October 3, 1864, New
Major Frank W. Marston to Major General E. R. S. Canby
HDQRS. MILITARY DIVISION OF WEST MISSISSIPPI,
OFFICE OF THE CHIEF SIGNAL OFFICER,
New Orleans, October 3, 1864.
Maj. Gen. E. R. S. CANBY,
Comdg. Mil. Div. of West Mississippi, New Orleans, La.:
GENERAL: I have the honor to submit to your consideration the following statement of information received at this office this 3d day of October, 1864, from Bernard Norton, scout: Left New Orleans on the 10th of September via White River to Little Rock. On the 17th reported to General Steele, who told me to go toward Princeton. Started on the 18th and was one day on the road. I found Colonel Logan with 600 cavalry, all armed. At North Fork, Saline County, found Captain Cooper with three companies of cavalry, all armed and numbering 250 men. Several companies of bushwhackers in this part of the country; no accurate account could be got of these. Returned on the night of the 20th to Little Rock. On the 21st left Little Rock in company with Harry Williams for mouth of White River; reached there on the 24th. On the 26th reached Vicksburg; left Vicksburg on the same evening; crossed the river and kept along the railroad to Richmond. Left Richmond in northwest direction, crossing Roundaway, Tensas, and Boeuf Bayous to Lind Grove, on Bayou Bartholomew. Twenty miles distant is Poplar Bluff. Between Lind Grove and Poplar Bluff captured a private in the Confederate Army, thought to have been a spy. Found on his person a pass signed by Major-General Parsons containing his description and directions to pass the bearer out of the lines at all times. He told us that Polignac was in the vicinity of Poplar Bluff; Walker and Parsons near Monticello; Colonel Harrison at Oak Ridge, eighteen miles from Bastrop, northeast direction. Quantrill's forces, commanded by Captain Lee, are in the vicinity of Delhi. Polignac has three regiments of Texans and two of Louisiana troops, about 3,000 men. Walker has three brigades---Hawes', Scurry's, and Randal's, about 6,000 men; cannot say exactly how strong Parsons' force is. They are nearly all Texans. All the Missouri troops and a large number of Arkansas troops have gone with Price. Mr. Norton believes that the entire strength of the forces in Arkansas to-day is about 13,000 men. Returned to Vicksburg on the evening of the 30th. Reported at office chief signal officer, Military Division of West Mississippi, on the 3d day of October, 1864.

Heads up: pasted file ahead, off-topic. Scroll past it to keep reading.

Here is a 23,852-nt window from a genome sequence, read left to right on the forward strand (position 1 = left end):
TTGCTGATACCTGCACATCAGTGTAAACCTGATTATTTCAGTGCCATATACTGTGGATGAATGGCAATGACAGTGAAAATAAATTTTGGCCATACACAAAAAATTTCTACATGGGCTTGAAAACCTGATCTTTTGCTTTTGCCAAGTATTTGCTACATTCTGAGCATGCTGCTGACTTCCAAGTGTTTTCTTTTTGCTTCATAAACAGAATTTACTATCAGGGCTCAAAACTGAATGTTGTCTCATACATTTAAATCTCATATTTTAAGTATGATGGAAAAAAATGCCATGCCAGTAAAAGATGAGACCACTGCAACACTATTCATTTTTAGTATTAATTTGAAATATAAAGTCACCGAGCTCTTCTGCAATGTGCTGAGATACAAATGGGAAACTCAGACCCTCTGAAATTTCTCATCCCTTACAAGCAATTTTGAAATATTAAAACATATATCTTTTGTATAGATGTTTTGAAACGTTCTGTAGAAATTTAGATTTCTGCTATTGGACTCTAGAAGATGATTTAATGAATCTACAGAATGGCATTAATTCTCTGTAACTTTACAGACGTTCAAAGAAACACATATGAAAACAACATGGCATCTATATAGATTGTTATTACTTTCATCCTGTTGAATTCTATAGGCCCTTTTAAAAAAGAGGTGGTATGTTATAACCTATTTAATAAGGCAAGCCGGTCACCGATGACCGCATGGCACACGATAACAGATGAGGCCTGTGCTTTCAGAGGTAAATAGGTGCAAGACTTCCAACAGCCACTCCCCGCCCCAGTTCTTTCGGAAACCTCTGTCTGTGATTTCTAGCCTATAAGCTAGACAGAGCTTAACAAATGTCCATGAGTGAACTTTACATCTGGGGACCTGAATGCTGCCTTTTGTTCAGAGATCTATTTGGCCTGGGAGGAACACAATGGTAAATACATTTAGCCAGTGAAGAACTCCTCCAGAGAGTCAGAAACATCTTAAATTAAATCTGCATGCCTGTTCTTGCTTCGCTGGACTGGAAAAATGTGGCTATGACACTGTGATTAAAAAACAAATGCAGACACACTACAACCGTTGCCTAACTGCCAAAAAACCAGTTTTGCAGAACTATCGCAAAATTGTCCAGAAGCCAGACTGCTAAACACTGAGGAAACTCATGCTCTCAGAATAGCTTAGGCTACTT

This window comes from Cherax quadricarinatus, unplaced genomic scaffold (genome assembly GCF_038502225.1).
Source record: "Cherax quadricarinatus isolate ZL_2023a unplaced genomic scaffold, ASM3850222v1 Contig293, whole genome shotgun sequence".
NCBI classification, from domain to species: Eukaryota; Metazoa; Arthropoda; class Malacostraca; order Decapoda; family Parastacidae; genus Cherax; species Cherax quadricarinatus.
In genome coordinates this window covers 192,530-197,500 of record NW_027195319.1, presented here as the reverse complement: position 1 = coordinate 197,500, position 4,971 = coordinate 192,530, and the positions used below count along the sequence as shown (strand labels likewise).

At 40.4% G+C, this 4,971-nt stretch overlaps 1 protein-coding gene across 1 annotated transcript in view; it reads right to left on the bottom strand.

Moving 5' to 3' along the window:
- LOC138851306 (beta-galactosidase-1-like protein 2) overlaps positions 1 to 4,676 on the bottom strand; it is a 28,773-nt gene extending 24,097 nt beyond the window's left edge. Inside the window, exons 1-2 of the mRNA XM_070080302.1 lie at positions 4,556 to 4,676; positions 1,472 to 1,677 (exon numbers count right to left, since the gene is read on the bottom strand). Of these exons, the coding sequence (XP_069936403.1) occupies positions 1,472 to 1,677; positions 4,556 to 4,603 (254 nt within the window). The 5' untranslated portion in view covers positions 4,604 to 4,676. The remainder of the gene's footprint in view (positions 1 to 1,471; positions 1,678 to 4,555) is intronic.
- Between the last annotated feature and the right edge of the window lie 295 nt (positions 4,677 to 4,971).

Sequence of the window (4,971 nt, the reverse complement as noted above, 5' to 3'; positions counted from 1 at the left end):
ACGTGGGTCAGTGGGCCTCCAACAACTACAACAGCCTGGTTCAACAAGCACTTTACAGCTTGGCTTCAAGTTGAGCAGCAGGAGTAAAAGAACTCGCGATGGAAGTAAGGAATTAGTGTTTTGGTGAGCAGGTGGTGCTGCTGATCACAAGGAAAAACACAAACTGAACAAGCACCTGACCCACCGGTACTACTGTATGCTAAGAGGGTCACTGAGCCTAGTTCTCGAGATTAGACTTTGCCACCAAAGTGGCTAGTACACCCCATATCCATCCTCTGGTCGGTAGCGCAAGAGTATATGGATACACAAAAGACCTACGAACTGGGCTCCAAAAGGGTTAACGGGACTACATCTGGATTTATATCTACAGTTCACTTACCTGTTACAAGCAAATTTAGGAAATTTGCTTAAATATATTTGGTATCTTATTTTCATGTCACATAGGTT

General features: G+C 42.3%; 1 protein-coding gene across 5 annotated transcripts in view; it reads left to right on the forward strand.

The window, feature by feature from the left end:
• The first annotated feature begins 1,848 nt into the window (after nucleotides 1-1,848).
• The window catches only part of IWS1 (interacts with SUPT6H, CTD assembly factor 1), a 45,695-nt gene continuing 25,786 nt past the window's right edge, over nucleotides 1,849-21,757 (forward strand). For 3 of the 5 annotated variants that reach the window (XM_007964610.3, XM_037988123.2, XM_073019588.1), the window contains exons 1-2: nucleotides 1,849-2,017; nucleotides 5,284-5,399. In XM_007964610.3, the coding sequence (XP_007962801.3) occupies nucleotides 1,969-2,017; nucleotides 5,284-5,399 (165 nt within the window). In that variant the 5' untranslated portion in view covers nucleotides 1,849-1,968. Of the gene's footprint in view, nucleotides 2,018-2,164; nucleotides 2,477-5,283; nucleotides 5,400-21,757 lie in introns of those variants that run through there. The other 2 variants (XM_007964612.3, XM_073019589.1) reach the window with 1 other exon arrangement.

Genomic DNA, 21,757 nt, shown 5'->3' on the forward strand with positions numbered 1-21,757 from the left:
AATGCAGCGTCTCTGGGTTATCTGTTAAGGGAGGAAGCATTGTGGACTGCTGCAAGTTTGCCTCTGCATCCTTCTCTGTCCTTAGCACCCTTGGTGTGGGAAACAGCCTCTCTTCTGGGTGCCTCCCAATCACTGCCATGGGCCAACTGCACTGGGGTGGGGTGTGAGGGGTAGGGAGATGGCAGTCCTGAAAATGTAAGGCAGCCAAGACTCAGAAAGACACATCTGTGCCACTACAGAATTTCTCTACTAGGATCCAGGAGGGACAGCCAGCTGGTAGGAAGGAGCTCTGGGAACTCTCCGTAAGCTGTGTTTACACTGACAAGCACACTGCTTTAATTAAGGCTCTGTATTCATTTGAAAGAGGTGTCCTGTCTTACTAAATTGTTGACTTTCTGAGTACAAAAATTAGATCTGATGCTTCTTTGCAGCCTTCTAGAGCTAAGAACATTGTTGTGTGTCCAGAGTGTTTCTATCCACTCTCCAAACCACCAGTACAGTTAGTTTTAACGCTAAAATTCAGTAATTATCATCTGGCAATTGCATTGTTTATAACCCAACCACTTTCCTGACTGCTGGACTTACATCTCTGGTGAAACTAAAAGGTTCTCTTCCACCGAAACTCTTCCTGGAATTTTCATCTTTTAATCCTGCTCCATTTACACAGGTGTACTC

I am, general, very respectfully, your obedient servant,
FRANK W. MARSTON,
Major, Signal Corps, U. S. Army, Commanding.
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